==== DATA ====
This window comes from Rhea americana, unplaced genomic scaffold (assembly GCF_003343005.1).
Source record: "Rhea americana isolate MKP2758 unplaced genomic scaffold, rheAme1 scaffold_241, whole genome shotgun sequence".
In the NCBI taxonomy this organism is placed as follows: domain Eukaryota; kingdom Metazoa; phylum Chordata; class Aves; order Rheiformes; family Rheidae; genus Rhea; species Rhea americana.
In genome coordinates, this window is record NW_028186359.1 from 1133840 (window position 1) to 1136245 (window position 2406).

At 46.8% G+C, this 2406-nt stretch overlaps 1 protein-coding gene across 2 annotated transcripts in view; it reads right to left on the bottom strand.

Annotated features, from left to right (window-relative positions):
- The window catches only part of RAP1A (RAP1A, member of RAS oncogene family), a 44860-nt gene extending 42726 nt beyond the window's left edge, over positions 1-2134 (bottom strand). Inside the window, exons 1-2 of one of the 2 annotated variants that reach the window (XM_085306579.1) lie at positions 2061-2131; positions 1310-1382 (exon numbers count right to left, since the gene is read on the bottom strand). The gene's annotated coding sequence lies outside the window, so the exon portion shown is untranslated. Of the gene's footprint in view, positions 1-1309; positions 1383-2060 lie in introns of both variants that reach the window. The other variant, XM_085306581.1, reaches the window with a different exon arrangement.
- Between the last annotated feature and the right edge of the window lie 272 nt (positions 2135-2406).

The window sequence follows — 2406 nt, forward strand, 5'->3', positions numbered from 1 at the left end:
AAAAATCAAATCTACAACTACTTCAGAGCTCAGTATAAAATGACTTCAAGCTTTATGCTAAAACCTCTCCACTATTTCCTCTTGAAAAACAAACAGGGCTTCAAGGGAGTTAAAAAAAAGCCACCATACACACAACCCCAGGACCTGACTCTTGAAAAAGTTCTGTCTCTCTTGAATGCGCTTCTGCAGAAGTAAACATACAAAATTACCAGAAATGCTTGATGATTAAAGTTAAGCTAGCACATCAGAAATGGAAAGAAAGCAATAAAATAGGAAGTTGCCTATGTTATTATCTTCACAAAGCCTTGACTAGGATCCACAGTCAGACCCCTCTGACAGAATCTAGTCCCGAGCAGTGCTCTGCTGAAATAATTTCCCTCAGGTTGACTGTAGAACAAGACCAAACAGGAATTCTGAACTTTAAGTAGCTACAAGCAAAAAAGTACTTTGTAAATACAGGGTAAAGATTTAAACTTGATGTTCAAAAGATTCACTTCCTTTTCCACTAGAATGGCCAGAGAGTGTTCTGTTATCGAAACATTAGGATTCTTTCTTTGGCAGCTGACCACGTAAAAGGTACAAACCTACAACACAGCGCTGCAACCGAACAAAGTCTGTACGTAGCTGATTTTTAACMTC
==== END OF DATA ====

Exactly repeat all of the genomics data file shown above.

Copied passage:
This window comes from Rhea americana, unplaced genomic scaffold (assembly GCF_003343005.1).
Source record: "Rhea americana isolate MKP2758 unplaced genomic scaffold, rheAme1 scaffold_241, whole genome shotgun sequence".
In the NCBI taxonomy this organism is placed as follows: domain Eukaryota; kingdom Metazoa; phylum Chordata; class Aves; order Rheiformes; family Rheidae; genus Rhea; species Rhea americana.
In genome coordinates, this window is record NW_028186359.1 from 1133840 (window position 1) to 1136245 (window position 2406).

At 46.8% G+C, this 2406-nt stretch overlaps 1 protein-coding gene across 2 annotated transcripts in view; it reads right to left on the bottom strand.

Annotated features, from left to right (window-relative positions):
- The window catches only part of RAP1A (RAP1A, member of RAS oncogene family), a 44860-nt gene extending 42726 nt beyond the window's left edge, over positions 1-2134 (bottom strand). Inside the window, exons 1-2 of one of the 2 annotated variants that reach the window (XM_085306579.1) lie at positions 2061-2131; positions 1310-1382 (exon numbers count right to left, since the gene is read on the bottom strand). The gene's annotated coding sequence lies outside the window, so the exon portion shown is untranslated. Of the gene's footprint in view, positions 1-1309; positions 1383-2060 lie in introns of both variants that reach the window. The other variant, XM_085306581.1, reaches the window with a different exon arrangement.
- Between the last annotated feature and the right edge of the window lie 272 nt (positions 2135-2406).

The window sequence follows — 2406 nt, forward strand, 5'->3', positions numbered from 1 at the left end:
AAAAATCAAATCTACAACTACTTCAGAGCTCAGTATAAAATGACTTCAAGCTTTATGCTAAAACCTCTCCACTATTTCCTCTTGAAAAACAAACAGGGCTTCAAGGGAGTTAAAAAAAAGCCACCATACACACAACCCCAGGACCTGACTCTTGAAAAAGTTCTGTCTCTCTTGAATGCGCTTCTGCAGAAGTAAACATACAAAATTACCAGAAATGCTTGATGATTAAAGTTAAGCTAGCACATCAGAAATGGAAAGAAAGCAATAAAATAGGAAGTTGCCTATGTTATTATCTTCACAAAGCCTTGACTAGGATCCACAGTCAGACCCCTCTGACAGAATCTAGTCCCGAGCAGTGCTCTGCTGAAATAATTTCCCTCAGGTTGACTGTAGAACAAGACCAAACAGGAATTCTGAACTTTAAGTAGCTACAAGCAAAAAAGTACTTTGTAAATACAGGGTAAAGATTTAAACTTGATGTTCAAAAGATTCACTTCCTTTTCCACTAGAATGGCCAGAGAGTGTTCTGTTATCGAAACATTAGGATTCTTTCTTTGGCAGCTGACCACGTAAAAGGTACAAACCTACAACACAGCGCTGCAACCGAACAAAGTCTGTACGTAGCTGATTTTTAACMTC